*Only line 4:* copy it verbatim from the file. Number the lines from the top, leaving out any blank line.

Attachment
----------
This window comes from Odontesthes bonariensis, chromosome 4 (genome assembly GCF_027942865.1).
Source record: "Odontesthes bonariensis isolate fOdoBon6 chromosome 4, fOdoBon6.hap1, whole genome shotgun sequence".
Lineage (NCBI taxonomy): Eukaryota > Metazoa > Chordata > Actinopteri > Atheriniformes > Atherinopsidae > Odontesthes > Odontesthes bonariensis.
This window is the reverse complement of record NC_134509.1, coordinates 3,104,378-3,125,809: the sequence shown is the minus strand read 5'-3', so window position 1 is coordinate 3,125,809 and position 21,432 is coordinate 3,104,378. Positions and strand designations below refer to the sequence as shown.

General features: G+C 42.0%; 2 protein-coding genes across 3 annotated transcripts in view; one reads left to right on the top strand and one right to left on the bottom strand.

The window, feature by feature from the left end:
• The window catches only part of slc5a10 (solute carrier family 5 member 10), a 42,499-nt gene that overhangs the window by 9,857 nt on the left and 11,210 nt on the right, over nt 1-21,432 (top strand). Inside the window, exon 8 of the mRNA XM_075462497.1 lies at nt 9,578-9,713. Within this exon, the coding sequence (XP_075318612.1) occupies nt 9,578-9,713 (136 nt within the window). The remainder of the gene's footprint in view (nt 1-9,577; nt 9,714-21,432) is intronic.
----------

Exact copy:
This window is the reverse complement of record NC_134509.1, coordinates 3,104,378-3,125,809: the sequence shown is the minus strand read 5'-3', so window position 1 is coordinate 3,125,809 and position 21,432 is coordinate 3,104,378. Positions and strand designations below refer to the sequence as shown.